However, with that brings a need to upskill quickly. We’ve been running social media training for our client Mitchells & Butlers and for other partners who wish to ensure that smaller teams are up-to-speed so that they can keep the day to day activity in-house. With digital skills being one of the main concerns facing marketers in 2018, we’ve definitely noticed an interest in training.
I don’t think evaluation and measurement will ever stop being a trend that we talk about in end of year round-ups and this year is certainly no different. The CIPR State of the Profession 2018 highlights one of the biggest challenges people cite is the need to ‘establish new sources of value’ indicating what the industry is currently doing still isn’t hitting the right mark.
All hail AMEC and the release of its Measurement Maturity Mapper that it’s just launched at Measurement Month. Alongside its Integrated Evaluation Framework this will continue to provide organisations globally with a quality benchmark on which to think about their evaluation approach. At spottydog we operate the spottydog standard aligned to the Barcelona Principle 2.0 and use our metrics map with clients to make sure we’ve got the measurement and evaluation in place that’s going to help them demonstrate ROI against their objectives.
Social advertising took off
Whilst Facebook zero has had a lot to answer for, we feel that digital maturity within marketing and communications teams has led to this natural increase in social media advertising. Compared with GoogleAds and Bing Ads, social advertising is still cost effective for brand awareness and the demographic targeting options are unparalleled.
We have experienced first-hand the successes of bespoke ad campaigns for our clients such as Heritage Bathrooms and Aqua Park Rutland and as success always relies on great content, this approach is a natural match for our content creation team.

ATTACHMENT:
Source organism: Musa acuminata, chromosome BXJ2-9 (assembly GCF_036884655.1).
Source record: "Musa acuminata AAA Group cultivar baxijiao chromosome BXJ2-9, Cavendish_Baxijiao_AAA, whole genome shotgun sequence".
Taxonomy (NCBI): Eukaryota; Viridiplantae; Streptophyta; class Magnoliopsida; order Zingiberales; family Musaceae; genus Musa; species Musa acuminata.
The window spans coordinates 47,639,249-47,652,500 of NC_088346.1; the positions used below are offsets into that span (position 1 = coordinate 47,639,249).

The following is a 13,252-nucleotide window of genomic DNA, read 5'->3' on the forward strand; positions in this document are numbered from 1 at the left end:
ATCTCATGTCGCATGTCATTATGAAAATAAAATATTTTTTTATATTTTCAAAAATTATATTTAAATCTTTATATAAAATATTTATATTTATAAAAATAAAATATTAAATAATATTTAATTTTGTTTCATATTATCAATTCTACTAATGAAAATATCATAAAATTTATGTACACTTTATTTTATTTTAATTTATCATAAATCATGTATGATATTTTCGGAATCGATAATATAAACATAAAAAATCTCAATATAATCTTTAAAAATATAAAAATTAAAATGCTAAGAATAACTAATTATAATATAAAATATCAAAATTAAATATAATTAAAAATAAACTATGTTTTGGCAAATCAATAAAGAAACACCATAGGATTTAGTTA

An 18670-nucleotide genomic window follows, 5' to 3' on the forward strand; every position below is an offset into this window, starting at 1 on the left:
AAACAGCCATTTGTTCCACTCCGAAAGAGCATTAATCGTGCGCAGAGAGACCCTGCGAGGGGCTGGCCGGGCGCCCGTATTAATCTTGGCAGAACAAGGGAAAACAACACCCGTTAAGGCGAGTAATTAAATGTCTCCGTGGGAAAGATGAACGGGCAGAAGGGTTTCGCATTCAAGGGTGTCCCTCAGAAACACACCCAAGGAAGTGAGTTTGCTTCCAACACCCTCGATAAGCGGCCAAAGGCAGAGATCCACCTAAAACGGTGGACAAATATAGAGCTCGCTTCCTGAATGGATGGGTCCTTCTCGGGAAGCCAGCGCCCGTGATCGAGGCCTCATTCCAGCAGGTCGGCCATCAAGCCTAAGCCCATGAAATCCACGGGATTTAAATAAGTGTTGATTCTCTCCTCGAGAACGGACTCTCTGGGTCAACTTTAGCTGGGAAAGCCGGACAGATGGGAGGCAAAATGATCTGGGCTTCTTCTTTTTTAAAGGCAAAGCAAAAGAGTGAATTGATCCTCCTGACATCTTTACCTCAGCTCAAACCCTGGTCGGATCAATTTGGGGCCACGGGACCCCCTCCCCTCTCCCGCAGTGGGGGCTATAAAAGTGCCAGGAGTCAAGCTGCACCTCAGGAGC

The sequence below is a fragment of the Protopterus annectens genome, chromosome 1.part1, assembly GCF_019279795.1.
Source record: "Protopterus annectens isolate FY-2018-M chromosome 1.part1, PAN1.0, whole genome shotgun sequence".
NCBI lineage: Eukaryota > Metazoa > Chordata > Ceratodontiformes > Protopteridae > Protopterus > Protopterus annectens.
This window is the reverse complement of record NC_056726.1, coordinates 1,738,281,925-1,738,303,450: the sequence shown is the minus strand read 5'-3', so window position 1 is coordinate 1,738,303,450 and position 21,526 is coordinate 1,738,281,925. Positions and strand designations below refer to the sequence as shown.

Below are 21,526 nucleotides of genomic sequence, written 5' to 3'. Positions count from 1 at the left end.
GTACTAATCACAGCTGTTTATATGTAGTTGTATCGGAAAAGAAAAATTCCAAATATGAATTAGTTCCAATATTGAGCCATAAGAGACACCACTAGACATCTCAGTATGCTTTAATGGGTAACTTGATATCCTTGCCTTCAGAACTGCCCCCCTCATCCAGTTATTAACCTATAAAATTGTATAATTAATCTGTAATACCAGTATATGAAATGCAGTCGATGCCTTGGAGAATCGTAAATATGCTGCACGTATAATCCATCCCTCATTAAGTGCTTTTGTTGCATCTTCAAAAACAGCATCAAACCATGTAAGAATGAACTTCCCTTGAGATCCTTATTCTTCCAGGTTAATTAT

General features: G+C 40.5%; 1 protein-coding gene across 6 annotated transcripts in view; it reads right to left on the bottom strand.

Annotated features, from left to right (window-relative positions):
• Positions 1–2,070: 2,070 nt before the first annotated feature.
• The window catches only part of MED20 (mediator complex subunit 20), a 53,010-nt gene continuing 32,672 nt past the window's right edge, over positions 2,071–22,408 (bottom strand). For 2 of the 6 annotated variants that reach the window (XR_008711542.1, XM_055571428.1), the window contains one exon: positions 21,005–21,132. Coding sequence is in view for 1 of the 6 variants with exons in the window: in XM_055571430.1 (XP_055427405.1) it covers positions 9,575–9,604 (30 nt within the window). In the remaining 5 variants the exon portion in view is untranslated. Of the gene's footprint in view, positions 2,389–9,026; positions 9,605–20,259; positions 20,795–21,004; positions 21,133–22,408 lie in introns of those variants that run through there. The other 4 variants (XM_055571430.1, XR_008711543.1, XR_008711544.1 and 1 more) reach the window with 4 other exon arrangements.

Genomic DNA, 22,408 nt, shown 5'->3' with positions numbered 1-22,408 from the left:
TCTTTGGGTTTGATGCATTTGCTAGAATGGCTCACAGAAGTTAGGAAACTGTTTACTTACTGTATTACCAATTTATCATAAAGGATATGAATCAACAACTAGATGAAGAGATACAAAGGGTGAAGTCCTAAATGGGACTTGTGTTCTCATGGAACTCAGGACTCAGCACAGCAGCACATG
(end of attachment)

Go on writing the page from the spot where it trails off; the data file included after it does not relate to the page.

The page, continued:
Online crises management amplified
This year has seen a dramatic increase in the influence of the social complaint; as customer service enquiries quickly escalate into brand boycotts and headlines in the national and regional press. We’ve been working increasingly closely with our clients’ customer service teams and human resources departments to help respond in a timely, transparent and brand-appropriate way to mitigate concerns, inform the public and provide support to staff if needed.
SEO: a copywriter’s priority
The challenges of balancing captivating copy and SEO content are the same in 2018 but changes in the way that SERPs display results and the aforementioned rise in digital maturity within comms and marketing teams, we’ve noticed more of our clients requiring a joined up SEO & Content strategy.
Content is what people find when searching and search engines need content to decide how to rank a page so this year we noticed a marked – and welcome – increase in people wanting to ensure that their campaign efforts were SEO optimised. Where previously the focus was only on writing captivating stories, we’ve noticed that businesses want to ensure that they also create online copy which drives traffic to their important commercial content.
This has much to do with the growth of in-house digital content teams and we couldn’t be more supportive of such a joined-up approach.
As Facebook matured, Instagram ad budgets grew but LinkedIn became a reputation leader. In 2018 many clients approached us to provide advice on how to build and maintain a personal brand, how to engage employees to become ambassadors on LinkedIn and how to advertise effectively on the platform.
Recent changes include the resurgence of LinkedIn groups, the use of hashtags to keep business stories on the news agenda as well as the well-promoted addition of native video content.
We’ve certainly seen that after a website, mastering LinkedIn is next on the list for thought-leaders, internal communications teams and those that need to mobilise sales forces.
We’ve still got five weeks of 2018 so if you think I’ve missed anything else out, I’d love to hear from you. Just follow spottydog on LinkedIn and let me know what you think.